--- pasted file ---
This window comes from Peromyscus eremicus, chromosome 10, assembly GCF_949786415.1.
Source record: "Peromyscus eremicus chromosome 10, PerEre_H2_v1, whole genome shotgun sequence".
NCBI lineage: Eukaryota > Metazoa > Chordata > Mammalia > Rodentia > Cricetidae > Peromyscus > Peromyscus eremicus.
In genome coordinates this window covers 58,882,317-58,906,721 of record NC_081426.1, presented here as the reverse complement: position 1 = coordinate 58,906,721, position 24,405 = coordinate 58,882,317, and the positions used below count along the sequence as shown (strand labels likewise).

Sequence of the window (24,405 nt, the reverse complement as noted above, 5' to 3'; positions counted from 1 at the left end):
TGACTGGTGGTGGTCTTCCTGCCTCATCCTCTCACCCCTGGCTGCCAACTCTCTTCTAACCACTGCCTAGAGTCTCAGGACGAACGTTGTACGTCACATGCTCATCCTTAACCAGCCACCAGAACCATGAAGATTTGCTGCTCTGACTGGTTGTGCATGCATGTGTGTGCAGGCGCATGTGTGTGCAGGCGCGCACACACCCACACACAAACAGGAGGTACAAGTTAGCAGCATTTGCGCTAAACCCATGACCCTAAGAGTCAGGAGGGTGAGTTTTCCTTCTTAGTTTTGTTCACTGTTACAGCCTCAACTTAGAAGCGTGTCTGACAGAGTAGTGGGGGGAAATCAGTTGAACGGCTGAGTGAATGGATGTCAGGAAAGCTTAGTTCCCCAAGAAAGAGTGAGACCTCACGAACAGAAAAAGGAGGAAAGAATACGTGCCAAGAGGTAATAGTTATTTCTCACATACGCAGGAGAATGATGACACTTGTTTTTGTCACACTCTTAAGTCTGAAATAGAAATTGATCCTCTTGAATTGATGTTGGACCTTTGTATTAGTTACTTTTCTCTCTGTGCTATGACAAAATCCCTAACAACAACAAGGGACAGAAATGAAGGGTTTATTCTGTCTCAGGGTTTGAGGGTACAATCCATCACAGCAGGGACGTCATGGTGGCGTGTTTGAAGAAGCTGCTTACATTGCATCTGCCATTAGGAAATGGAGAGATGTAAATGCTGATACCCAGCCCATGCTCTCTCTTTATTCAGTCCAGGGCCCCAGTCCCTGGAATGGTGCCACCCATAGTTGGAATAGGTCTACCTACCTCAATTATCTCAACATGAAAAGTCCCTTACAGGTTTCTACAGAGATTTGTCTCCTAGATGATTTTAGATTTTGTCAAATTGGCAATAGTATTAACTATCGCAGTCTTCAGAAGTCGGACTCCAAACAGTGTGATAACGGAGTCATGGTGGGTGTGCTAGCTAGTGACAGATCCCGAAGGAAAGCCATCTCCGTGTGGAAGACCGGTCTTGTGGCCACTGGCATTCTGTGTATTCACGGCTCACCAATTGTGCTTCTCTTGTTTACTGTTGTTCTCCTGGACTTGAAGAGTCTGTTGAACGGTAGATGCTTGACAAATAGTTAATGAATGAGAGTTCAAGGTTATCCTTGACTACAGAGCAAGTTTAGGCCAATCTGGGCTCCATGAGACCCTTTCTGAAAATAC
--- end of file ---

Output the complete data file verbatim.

This window comes from Peromyscus eremicus, chromosome 10, assembly GCF_949786415.1.
Source record: "Peromyscus eremicus chromosome 10, PerEre_H2_v1, whole genome shotgun sequence".
NCBI lineage: Eukaryota > Metazoa > Chordata > Mammalia > Rodentia > Cricetidae > Peromyscus > Peromyscus eremicus.
In genome coordinates this window covers 58,882,317-58,906,721 of record NC_081426.1, presented here as the reverse complement: position 1 = coordinate 58,906,721, position 24,405 = coordinate 58,882,317, and the positions used below count along the sequence as shown (strand labels likewise).

Sequence of the window (24,405 nt, the reverse complement as noted above, 5' to 3'; positions counted from 1 at the left end):
TGACTGGTGGTGGTCTTCCTGCCTCATCCTCTCACCCCTGGCTGCCAACTCTCTTCTAACCACTGCCTAGAGTCTCAGGACGAACGTTGTACGTCACATGCTCATCCTTAACCAGCCACCAGAACCATGAAGATTTGCTGCTCTGACTGGTTGTGCATGCATGTGTGTGCAGGCGCATGTGTGTGCAGGCGCGCACACACCCACACACAAACAGGAGGTACAAGTTAGCAGCATTTGCGCTAAACCCATGACCCTAAGAGTCAGGAGGGTGAGTTTTCCTTCTTAGTTTTGTTCACTGTTACAGCCTCAACTTAGAAGCGTGTCTGACAGAGTAGTGGGGGGAAATCAGTTGAACGGCTGAGTGAATGGATGTCAGGAAAGCTTAGTTCCCCAAGAAAGAGTGAGACCTCACGAACAGAAAAAGGAGGAAAGAATACGTGCCAAGAGGTAATAGTTATTTCTCACATACGCAGGAGAATGATGACACTTGTTTTTGTCACACTCTTAAGTCTGAAATAGAAATTGATCCTCTTGAATTGATGTTGGACCTTTGTATTAGTTACTTTTCTCTCTGTGCTATGACAAAATCCCTAACAACAACAAGGGACAGAAATGAAGGGTTTATTCTGTCTCAGGGTTTGAGGGTACAATCCATCACAGCAGGGACGTCATGGTGGCGTGTTTGAAGAAGCTGCTTACATTGCATCTGCCATTAGGAAATGGAGAGATGTAAATGCTGATACCCAGCCCATGCTCTCTCTTTATTCAGTCCAGGGCCCCAGTCCCTGGAATGGTGCCACCCATAGTTGGAATAGGTCTACCTACCTCAATTATCTCAACATGAAAAGTCCCTTACAGGTTTCTACAGAGATTTGTCTCCTAGATGATTTTAGATTTTGTCAAATTGGCAATAGTATTAACTATCGCAGTCTTCAGAAGTCGGACTCCAAACAGTGTGATAACGGAGTCATGGTGGGTGTGCTAGCTAGTGACAGATCCCGAAGGAAAGCCATCTCCGTGTGGAAGACCGGTCTTGTGGCCACTGGCATTCTGTGTATTCACGGCTCACCAATTGTGCTTCTCTTGTTTACTGTTGTTCTCCTGGACTTGAAGAGTCTGTTGAACGGTAGATGCTTGACAAATAGTTAATGAATGAGAGTTCAAGGTTATCCTTGACTACAGAGCAAGTTTAGGCCAATCTGGGCTCCATGAGACCCTTTCTGAAAATAC